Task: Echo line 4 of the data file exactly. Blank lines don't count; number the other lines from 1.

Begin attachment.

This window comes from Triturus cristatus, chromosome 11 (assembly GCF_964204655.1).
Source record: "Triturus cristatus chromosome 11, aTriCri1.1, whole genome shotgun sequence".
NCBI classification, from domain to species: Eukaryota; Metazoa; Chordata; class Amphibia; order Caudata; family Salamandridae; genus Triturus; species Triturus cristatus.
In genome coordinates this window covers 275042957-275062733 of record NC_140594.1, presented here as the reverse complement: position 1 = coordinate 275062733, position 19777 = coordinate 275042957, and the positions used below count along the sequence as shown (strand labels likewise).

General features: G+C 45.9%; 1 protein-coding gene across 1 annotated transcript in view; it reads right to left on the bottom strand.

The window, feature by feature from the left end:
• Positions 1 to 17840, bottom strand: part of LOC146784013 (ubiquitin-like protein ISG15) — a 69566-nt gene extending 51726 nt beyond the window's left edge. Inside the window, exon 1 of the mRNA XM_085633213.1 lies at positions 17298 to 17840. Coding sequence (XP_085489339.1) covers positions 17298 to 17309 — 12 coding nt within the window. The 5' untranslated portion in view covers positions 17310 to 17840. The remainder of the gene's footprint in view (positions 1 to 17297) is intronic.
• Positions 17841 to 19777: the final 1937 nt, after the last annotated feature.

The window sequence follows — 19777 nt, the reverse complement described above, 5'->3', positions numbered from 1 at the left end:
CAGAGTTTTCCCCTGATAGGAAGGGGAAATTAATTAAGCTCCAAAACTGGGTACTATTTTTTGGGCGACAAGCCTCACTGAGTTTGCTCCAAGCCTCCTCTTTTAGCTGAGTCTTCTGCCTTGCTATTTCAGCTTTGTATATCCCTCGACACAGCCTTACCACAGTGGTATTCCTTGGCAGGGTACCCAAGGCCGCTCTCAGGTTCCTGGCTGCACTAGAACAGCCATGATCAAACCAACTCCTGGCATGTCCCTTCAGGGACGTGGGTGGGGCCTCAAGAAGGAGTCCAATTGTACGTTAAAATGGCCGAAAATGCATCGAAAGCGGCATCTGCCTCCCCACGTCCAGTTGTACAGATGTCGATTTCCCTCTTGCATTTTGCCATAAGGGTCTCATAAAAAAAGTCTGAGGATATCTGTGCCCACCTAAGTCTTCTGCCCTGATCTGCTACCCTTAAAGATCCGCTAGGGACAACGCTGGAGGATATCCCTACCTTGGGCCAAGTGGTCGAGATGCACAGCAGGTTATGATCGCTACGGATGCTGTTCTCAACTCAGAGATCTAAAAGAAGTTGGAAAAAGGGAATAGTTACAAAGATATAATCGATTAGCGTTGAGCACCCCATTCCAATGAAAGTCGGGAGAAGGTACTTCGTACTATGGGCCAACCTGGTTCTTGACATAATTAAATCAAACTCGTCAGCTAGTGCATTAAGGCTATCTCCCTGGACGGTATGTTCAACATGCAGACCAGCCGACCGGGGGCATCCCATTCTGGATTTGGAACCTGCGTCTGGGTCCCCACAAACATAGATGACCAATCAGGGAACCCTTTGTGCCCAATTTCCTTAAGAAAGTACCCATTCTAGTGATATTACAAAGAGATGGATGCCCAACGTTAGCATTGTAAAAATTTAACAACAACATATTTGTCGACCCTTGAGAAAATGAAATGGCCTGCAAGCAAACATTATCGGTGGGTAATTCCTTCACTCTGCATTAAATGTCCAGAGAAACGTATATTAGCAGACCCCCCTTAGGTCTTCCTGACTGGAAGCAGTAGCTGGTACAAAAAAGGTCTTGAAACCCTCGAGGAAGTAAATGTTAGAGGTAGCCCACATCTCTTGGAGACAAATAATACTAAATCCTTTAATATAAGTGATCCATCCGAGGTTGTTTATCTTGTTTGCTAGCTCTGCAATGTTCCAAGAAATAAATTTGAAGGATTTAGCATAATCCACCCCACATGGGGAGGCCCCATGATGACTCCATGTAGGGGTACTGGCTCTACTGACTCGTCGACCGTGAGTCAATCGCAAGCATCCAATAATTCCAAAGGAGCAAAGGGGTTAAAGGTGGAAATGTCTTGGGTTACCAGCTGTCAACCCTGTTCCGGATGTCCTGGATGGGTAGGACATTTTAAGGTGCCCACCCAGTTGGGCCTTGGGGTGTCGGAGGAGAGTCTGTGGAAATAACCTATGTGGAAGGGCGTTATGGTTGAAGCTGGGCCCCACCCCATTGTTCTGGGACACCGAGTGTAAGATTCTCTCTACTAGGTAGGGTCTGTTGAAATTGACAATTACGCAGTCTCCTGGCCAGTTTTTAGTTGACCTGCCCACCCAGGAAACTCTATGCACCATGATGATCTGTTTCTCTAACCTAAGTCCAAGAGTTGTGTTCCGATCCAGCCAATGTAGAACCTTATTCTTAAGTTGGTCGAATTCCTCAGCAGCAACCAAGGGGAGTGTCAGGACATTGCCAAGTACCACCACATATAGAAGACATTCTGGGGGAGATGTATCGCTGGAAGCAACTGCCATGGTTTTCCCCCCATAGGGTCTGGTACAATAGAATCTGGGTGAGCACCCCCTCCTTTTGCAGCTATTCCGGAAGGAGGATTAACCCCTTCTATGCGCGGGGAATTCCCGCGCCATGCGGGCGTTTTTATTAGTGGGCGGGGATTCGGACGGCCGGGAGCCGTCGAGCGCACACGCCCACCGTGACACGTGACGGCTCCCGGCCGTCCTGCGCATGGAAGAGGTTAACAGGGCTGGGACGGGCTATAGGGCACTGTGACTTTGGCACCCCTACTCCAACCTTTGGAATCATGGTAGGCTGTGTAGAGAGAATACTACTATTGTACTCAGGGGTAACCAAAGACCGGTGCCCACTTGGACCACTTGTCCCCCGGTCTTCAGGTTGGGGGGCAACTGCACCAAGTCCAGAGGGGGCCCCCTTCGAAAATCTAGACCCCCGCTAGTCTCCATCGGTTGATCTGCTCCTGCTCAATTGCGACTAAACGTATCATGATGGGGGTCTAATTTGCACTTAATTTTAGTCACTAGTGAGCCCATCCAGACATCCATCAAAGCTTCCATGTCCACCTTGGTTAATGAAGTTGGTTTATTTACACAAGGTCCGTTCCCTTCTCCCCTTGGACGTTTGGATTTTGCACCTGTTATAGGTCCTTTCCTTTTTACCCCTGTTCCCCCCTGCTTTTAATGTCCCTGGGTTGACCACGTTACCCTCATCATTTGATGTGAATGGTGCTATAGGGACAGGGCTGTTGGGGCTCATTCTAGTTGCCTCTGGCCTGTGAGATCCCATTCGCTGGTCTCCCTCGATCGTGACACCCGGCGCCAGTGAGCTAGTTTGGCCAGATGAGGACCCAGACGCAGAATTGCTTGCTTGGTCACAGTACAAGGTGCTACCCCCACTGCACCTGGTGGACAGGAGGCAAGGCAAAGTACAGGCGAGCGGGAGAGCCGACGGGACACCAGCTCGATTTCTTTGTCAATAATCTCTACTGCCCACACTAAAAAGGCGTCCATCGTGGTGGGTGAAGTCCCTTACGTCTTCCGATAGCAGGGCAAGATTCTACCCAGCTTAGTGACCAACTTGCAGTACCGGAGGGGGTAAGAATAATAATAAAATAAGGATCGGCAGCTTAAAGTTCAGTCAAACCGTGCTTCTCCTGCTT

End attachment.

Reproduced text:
In genome coordinates this window covers 275042957-275062733 of record NC_140594.1, presented here as the reverse complement: position 1 = coordinate 275062733, position 19777 = coordinate 275042957, and the positions used below count along the sequence as shown (strand labels likewise).